What’s in a name? - often, a huge amount. First Nations peoples are very clear about that and the intimate relationship between naming, language more widely, culture, identity and flourishing. Other oppressed peoples know this too. Hence the suppression or promotion of different languages is so vital an issue: just look, for example, at Wales, Catalonia, Belgium or Canada. It is not simply good manners to use the language people ask of us. It is because, unless we do so, we are disconnected from layers of meaning and identity, place and community, history and, indeed, geology. Take my surname: Inkpin. This has nothing to do with writing or being a scribe, or seamstress. It comes from two ancient British words: inga and pen. Inga, in modern English, means people. Pen means hill. This tells me, and others, that I come from the people of the hill, with all the deep layers of connection this entails: to particular soil and environment; to history and culture; to others, past, present and future. Indeed, even today, there are English villages, not surprisingly on hills, with the name Inkpen. For whilst much was swept away by the two great imperial invasions of my native land, there are still fragments of British indigeneity left, and one is my surname. It is a living reminder that there are other ways of being English, and British, than what is usually asserted: there are always were, and there always will be. For when we look more deeply, the living fragments of traditional cultures in every land call us both to recognition of pain and loss, and also to fresh pathways of justice. This is part of today’s Day of Mourning. We will not find peace unless we recognise what has happened in this land - and particularly in this city; unless we repent – and much more radically than we whitefellas have so far done; and unless, in Midnight Oil’s words earlier, we ‘come on down’ to the makararrata place, ‘the campfire of humankind’, ‘the stomping ground.’…
misdirection and singing a new song
Nade te turbe, Solo Dios, basta – nothing can trouble, God alone holds us
Our two readings today may appear quite dissimilar in tone and features. Some of us may be tempted to ‘like’ one and ‘dislike’ the other. Our ‘liking’ a passage or not is hardly the most important thing about its truth and value however. Faith is not Facebook or Twitter! In fact these two passages are really not so apart as they might seem theologically. Both, after all, are prophetic and speak of the assurance of God. They come from different eras: the first from after the devastation of the Exile; the second from the period of the Roman empire and its colonial destruction. Yet both speak a similar message: Solo Dios, basta. They also need each other: the somewhat idealistic imaginary of the first passage being balanced by the realism of the second. I feel, for example, that they are a little like the two wings of the climate crisis movement: one side singing a powerful lament and the other a new song of creative possibilities. Without singing both we are in trouble…
who is hooked?
I thought today we might play with the ideas of hooks and fishing; of hooking and being hooked; of catching alive and who is to be caught.
Our beautiful weaving here in church today (see image left) and photographed on the front of this week’s worship booklet reminds us that fish and fishing are woven into the story of Jesus from the beginning. Indeed, it is believed some early Christians made eucharist with bread and fish rather than bread and wine – probably not a great choice in the Australian sun and I hate to think what the COVID regulations would make of that idea! But there is no getting away from the fact that some of the first disciples of Jesus made a living from fishing.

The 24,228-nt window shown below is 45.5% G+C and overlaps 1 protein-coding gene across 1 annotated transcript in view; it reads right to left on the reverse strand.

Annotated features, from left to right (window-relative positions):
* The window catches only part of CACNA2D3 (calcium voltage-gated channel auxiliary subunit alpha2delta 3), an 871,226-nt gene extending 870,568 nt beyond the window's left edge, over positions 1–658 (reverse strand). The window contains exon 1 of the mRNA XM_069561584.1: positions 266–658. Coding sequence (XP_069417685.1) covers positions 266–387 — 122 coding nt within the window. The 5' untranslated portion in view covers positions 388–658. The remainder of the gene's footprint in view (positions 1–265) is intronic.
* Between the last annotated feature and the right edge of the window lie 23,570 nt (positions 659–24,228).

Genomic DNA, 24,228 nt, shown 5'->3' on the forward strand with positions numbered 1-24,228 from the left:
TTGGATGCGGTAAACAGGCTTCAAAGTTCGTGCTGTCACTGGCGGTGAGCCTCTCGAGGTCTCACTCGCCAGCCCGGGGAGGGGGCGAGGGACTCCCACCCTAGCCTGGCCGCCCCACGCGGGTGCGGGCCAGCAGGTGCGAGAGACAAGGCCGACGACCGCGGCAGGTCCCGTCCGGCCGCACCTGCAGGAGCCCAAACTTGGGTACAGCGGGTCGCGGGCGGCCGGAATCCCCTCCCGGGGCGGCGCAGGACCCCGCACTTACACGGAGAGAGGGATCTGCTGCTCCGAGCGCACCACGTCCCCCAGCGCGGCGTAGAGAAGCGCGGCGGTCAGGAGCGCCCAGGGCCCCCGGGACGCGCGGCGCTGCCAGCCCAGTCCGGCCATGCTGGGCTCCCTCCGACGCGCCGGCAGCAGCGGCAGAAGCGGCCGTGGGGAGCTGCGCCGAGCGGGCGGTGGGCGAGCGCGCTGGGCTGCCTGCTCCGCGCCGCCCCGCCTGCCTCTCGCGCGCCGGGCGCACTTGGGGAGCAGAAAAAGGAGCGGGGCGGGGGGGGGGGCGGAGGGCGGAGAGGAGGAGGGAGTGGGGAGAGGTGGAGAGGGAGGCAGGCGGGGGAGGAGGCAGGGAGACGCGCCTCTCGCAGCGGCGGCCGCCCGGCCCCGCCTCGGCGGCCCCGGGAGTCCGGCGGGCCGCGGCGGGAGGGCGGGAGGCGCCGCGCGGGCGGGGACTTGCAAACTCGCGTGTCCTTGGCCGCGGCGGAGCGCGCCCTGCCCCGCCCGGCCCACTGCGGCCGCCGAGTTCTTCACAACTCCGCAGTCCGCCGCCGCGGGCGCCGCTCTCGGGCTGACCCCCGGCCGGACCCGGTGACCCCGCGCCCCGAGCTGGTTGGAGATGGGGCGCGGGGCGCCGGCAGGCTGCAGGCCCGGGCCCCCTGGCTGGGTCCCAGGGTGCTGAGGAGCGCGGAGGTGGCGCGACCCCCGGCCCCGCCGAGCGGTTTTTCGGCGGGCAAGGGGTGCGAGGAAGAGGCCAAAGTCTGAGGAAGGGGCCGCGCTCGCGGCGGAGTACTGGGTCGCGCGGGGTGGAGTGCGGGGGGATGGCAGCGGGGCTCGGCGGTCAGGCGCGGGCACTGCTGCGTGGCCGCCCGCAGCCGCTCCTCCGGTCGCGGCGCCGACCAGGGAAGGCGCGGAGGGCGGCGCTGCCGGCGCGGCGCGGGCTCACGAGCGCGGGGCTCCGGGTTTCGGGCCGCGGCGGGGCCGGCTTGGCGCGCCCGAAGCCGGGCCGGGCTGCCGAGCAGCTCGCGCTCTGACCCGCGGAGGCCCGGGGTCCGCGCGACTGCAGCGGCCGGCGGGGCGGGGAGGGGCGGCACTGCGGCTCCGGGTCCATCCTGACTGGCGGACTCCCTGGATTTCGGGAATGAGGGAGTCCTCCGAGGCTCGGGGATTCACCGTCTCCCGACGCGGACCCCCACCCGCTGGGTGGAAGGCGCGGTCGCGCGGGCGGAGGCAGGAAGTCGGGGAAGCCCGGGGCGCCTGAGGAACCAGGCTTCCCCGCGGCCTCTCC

A few weeks ago I asked a local rabbi what was the Jewish ‘take’ on Saul of Tarsus, otherwise known to Christian as St Paul. The rabbi said that there really wasn’t a view. Now he may not have quite understood what I was asking, or perhaps he was simply trying to be diplomatic and avoid controversy. For surely, over the centuries, Jews have had something to say about Paul, particularly when he has been regarded, in some Christian quarters, as an archetypal model of Jewish conversion. The rabbi’s response however was also suitably chastening. Christians may rightly hold Paul in high regard, even some awe. Why though would Jews have much consideration for him? He left the faith and, in doing so, no longer belonged to Jewish history. Judaism essentially simply moved on. Christians must therefore be careful not to read into our understanding of Jewish-Christian relationships particular aspects of St Paul which are precious to us. This is certainly something to be borne in mind when we hear biblical passages like this one from Acts chapter 13 today. Jewish-Christian relationships have always been much more complex than many people have often wanted them to be, and this is clear from the history of the first Christian centuries…
Jesus the revolutionary?
Jesus has come to his hometown. And of course everyone wants to see him and to hear their local hero speak. Next week we will hear how what he had to say next got him into trouble. But today we hear how he announces himself with words that must have been music to their ears - indeed the very next verse reads, 'and all spoke well of him'.
Jesus reads the words of Isaiah and takes them as his own mission statement - 'today this scripture has been fulfilled in your hearing " he says. It is a scripture that talks about good news for the poor, release to the captive, sight for the blind, and freedom for the oppressed.' Now most of his listeners would have counted themselves among the poor and oppressed, so no wonder they were pleased...